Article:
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The commune of Uchucay, located in the Luis Cordero parish, is one of the most visited areas in the canton of Gualaceo for its many attractions, among them, the "Collay Protected Forest and Vegetation Area", where an important number of unique species are located, both in flora and fauna.

In this natural paradise a new orchid was discovered, whose name pays homage to the commune. It is Andinia uchucayensis, belonging to the subtribe Pleurothallidinae.

The new species was described by ECUAGENERA, with the collaboration of the Botanical Department of the University of Wisconsin-Madison. Technicians collected this specimen through the permit "Rescue, conservation, reproduction and ex-situ management of the flora of Ecuador", granted by the Ministry of Environment, authorization N° 004-2016-IC-FLO-FLO-DNB/MA.

In an effort to document Ecuador's orchid species and promote their ex situ conservation, José Portilla, executive president of ECUAGENERA, presented researchers from the University of Wisconsin-Madison with composite dissection plates (LCDP) and photographs of this unidentified species, discovered in the province of Azuay.

After careful analysis, the experts determined that the species is very similar to Andinia schizopogon (described by Luer), but differs in the size of the dorsal sepal, notably smaller (12 mm vs. 20-30 mm); also, in the lateral sepals that are not connate beyond the middle and lack a dense and disordered pubescence.

The new species was published by researchers Alfonso Doucette, José Portilla and Kenneth M. Cameron in January 2017, in the American Orchid Society's scientific journal, "Lindleyana".

It is a cool-climate plant, requiring high ambient humidity and intermediate light levels. It is of epiphytic growth, with an ascending rhizome, roots of 1 mm in diameter. The stems are unifoliate, 4.6 - 8.6 x 1.0 mm, wrapped by papillose tubular sheaths (2 to 3). The leaves are erect, coriaceous, narrowly elliptic, with a sulcate petiole and an obtuse, tridenticulate apex.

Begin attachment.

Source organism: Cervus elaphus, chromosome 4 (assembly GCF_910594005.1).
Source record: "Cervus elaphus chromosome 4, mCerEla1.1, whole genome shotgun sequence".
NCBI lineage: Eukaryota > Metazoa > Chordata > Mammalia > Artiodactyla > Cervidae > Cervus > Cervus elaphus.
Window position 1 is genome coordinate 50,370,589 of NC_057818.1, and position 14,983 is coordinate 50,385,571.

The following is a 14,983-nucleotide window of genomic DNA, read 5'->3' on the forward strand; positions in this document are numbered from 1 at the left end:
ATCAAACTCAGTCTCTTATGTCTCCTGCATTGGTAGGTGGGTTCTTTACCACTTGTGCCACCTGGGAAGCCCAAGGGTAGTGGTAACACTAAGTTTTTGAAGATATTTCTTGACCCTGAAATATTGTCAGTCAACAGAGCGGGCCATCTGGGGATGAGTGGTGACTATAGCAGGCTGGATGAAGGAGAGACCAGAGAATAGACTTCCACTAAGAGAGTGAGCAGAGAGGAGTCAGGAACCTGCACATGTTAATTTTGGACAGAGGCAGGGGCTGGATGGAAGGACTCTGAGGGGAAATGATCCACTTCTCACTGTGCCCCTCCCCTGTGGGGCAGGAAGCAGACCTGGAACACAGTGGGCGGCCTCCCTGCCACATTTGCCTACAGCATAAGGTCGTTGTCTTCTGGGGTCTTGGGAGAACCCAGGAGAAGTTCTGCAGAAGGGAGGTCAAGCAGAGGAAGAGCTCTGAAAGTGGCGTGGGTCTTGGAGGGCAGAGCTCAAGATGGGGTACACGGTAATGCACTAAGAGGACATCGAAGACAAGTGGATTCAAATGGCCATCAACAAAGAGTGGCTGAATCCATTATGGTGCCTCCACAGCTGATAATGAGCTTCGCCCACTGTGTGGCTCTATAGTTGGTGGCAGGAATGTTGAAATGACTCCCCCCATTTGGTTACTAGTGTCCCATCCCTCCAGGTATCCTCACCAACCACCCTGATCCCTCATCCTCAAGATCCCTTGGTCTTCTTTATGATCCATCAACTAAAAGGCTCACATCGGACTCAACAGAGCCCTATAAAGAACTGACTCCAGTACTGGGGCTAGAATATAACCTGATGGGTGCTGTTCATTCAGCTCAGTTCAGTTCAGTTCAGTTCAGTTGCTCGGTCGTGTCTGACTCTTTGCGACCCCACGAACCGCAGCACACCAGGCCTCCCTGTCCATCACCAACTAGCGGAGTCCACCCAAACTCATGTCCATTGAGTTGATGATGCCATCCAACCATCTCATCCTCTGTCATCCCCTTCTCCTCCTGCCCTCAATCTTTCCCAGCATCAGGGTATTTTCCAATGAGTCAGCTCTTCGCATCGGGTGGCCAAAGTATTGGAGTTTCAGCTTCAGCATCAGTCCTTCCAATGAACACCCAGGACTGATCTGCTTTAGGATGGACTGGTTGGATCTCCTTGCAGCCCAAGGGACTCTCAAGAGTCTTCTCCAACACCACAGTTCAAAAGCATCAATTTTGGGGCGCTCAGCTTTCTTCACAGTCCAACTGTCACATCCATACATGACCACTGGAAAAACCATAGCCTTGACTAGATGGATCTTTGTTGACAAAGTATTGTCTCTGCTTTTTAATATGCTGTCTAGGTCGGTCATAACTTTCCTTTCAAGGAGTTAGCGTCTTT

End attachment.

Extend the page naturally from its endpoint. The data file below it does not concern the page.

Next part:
The inflorescence is presented with a flexuous raceme that produces up to three successive flowers. Dorsal sepal ovate, acuminate, purple, measuring 11.0 x 2.9 mm; lateral sepals connate from base to before middle; sepals lanceolate, tan, with purple spots. Petals are linear, flexuous, purple (measuring 9.3 x 0.4 mm).

The lip is characterized as bronze-greenish, with purple margins and concave base held against the column ending in an expanded, deflexed, verrucose, trilobed lamina; measuring 1.5 x 1.1 mm.

The genus Andinia was proposed by Luer in 2000, with the purpose of accommodating species previously attributed to Sapistele (described by Dressler), which differ in their growth habit. Phylogenetic analyses revealed Sapistele to be part of the genus Stelis, despite the unusual floral morphology.

The known species come exclusively from the Andes, from which the genus name derives. They grow at an altitude of 1,800 to 3,300 m asl. The plants are generally epiphytic, but have also adapted to terrestrial growth (I).
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